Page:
Open since 2012, Lomi’s cafe serves as a neighborhood hub and tasting room. Its signature espresso blend, J’a Deux Amours blends two of their “best loved” beans.
Located away from the tourist trail, the cafe is a worthy destination for the truly coffee obsessed who want to chill with a local crowd. Some in the crowd arrive with laptops in tow and other with strollers, but they all have one thing in mind – drinking freshly roasted specialty coffee.
During our visit, we tried Lomi’s espresso blend in a flat white as well as a filtered coffee brewed with Ethiopian beans. While they weren’t our favorite Paris coffees, we’re still glad we made the short walk to Lomi. We’re also glad we have European phone service since the cafe doesn’t offer complimentary WiFi.
Lomi is just a 17-minute walk from Gare du Nord in case you want to grab a coffee or buy a bag of beans before you hit the road.
Lomi is located at 3 ter Rue Marcadet, 75018 Paris, France.
12. KB Coffee Roasters
Originally called Kooka Boora (named after an Australian bird) when it opened in 2010, this Parisian coffee operation has since shortened its name to KB, opened a second cafe called Back in Black and started roasting its own beans.
The original KB Coffee Cafeshop is still located in a Pigalle corner building with floor-to-ceiling windows and a sprawling terrace. More importantly, the cafe’s baristas continue to serve serious coffee in a friendly environment.
Drink choices included cappuccinos and lattes as well as hot chocolate and tea during our late spring visit. A young crowd filled the tony cafe and spilled onto the sidewalk terrace, many looking at laptops and smart phones as they gulped down their cups of liquid elixir.
We were happy to join the crowd. After finding two seats at the cafe’s long indoor table, we savored every sip of our creamy cappuccinos as we planned the rest of our day in Paris.
Stop by KB Coffee Cafeshop before you visit Montmartre. You’ll appreciate the caffeine jolt as you climb the steep hill toward Sacre Coeur.
KB Coffee Roasters is located at 53 Avenue Trudaine, 75009 Paris, France.
13. Café Méricourt
We often choose apartments based on their proximity to specialty coffee cafes, which is how we ended up spending a week in Paris’ Oberkampf neighborhood. We rightfully suspected that we’d love the neighborhood based on nearby cafes like Café Méricourt.
More than a simple coffee shop, Cafe Méricourt’s menu features a variety of dishes including shakshuka and green eggs with feta. More importantly (at least to us), this spacious Paris cafe serves coffee from a rotating array of guest roasters plus tea from Kodama.
Ramp up your brunch with wine, cider or craft beer. Better yet, ramp it all the way up with a bloody méricourt or sunny spritz.
Café Méricourt is located at 22 Rue de la Folie Méricourt, 75011 Paris, France.
14. République of Coffee
We visited République of Coffee for two reasons – the cafe’s central location and its fun coffee menu. Remembering the charcoal latte we had enjoyed in Lyon, we couldn’t resist ordering the same drink upon entering the striking Paris cafe.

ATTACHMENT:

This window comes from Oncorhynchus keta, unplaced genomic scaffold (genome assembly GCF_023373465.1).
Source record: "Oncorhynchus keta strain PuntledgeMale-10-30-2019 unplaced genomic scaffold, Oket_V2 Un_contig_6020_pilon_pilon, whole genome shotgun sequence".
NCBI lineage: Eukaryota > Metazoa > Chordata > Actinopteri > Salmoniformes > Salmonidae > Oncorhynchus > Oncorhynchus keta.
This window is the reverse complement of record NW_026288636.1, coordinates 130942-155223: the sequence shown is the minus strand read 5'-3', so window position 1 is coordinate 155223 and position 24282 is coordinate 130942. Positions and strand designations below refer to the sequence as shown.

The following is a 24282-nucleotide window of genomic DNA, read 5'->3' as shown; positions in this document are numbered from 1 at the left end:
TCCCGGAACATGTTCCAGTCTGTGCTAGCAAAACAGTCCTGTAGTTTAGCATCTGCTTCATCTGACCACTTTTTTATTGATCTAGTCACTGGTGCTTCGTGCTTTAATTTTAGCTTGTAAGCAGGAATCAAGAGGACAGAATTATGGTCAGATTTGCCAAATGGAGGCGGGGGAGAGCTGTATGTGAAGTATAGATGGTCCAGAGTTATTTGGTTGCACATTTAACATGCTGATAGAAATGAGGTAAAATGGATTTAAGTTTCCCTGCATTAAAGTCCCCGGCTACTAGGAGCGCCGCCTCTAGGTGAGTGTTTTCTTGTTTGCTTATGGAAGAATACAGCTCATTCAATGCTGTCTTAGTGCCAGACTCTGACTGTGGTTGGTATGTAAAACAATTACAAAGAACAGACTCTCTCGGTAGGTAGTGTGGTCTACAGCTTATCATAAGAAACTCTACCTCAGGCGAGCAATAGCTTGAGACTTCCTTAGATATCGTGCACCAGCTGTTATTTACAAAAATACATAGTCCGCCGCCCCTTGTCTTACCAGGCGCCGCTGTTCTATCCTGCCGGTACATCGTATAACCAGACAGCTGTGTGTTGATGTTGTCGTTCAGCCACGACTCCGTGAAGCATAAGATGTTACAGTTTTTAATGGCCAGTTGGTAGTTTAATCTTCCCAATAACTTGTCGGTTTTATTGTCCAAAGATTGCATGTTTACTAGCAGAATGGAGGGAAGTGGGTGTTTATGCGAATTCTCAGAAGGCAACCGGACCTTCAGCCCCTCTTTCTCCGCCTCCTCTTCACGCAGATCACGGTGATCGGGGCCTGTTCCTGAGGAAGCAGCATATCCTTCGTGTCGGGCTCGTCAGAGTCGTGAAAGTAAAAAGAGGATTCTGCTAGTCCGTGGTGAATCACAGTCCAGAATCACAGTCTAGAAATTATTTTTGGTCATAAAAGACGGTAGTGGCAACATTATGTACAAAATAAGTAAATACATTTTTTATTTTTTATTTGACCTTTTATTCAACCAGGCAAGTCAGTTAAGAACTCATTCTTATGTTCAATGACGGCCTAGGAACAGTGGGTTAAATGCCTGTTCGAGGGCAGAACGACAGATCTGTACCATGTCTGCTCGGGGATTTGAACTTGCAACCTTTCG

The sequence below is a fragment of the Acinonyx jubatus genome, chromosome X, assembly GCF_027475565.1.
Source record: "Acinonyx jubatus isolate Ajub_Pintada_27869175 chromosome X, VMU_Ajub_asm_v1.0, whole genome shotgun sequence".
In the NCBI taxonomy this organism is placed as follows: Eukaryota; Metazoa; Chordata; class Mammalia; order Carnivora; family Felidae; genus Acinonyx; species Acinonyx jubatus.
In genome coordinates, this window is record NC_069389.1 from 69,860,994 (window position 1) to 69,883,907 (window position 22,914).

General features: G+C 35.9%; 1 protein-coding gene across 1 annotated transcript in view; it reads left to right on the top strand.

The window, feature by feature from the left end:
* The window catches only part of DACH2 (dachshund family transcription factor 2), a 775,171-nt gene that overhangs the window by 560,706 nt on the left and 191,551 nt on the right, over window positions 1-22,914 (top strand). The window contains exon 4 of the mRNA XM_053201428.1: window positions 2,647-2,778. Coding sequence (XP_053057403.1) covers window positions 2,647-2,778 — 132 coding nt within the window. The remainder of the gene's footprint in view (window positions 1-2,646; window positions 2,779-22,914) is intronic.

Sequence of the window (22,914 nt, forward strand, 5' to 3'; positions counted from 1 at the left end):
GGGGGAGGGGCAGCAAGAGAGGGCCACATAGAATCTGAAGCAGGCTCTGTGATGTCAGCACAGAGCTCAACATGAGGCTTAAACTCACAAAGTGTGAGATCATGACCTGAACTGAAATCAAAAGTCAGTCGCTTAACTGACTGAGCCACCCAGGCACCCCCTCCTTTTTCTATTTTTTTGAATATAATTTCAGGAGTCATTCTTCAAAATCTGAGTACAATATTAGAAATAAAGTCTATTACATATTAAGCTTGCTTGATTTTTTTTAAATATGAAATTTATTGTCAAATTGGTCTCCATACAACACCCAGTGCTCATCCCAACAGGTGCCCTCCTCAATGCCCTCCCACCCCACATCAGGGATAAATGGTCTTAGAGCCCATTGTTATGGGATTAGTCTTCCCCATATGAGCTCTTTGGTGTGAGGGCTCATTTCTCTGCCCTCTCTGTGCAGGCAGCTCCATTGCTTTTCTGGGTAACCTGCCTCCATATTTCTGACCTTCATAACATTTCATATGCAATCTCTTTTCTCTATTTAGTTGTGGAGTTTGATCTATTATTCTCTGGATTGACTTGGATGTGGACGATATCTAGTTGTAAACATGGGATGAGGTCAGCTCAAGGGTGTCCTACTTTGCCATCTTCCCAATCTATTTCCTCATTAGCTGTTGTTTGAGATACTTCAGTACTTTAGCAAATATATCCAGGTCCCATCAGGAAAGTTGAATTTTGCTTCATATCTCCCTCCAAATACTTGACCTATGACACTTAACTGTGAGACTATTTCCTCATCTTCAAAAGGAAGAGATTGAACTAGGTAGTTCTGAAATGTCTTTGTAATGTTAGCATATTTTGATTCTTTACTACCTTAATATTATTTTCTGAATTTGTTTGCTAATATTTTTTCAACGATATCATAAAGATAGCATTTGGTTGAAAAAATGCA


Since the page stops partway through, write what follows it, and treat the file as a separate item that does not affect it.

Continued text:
Made with vegetal charcoal, vanilla syrup and milk, this charcoal latte was sweet. Very sweet. Too sweet. Sadly, the drink didn’t live up to our memories.
However, we recommend République of Coffee for its prime location just steps from Place de la République. You’ll eventually need a break when you’re touring Paris and this is a convenient spot to rest your weary feet.
Don’t pull out your laptop during the weekend or during lunchtime during the week. That being said, there’s no rule against surfing on your phone.
République of Coffee is located at 2 Boulevard Saint-Martin, 75010 Paris, France.
Additional Paris Coffee Shops
But wait, there’s more! Consider the following Paris cafes when you crave a flat white or cappuccino in the City of Light:
Bonus – Holybelly
With two locations on the same street, Holybelly serves some of the best pancakes we’ve eaten outside of America. Daryl is convinced they stole the recipe from his former (now closed) favorite brunch spot in Philadelphia. But that’s not the only thing worth waiting in line for at Holybelly…
While Holybelly doesn’t roast its own beans, it sources coffee from quality roasters like Brulerie Belleville (see above) and Germany’s The Barn. During our visit, we drank excellent flat whites crafted with Ethiopian beans sourced from the iconic Berlin coffee roaster.
Don’t miss Holybelly’s hot sauce if you order a savory dish. However, to be clear, we don’t recommend adding the spicy condiment to your coffee.
Holybelly has two locations on the same street. We enjoyed brunch and flat whites at the cafe located at 5 Rue Lucien Sampaix, 75010 Paris, France.
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About the Authors
Daryl & Mindi Hirsch
Saveur Magazine’s BEST TRAVEL BLOG award winners Daryl and Mindi Hirsch share their culinary travel experiences and recipes on the 2foodtrippers website and YouTube. The married Food and Travel content creators live in Lisbon, Portugal.
Original Publication Date: July 29, 2020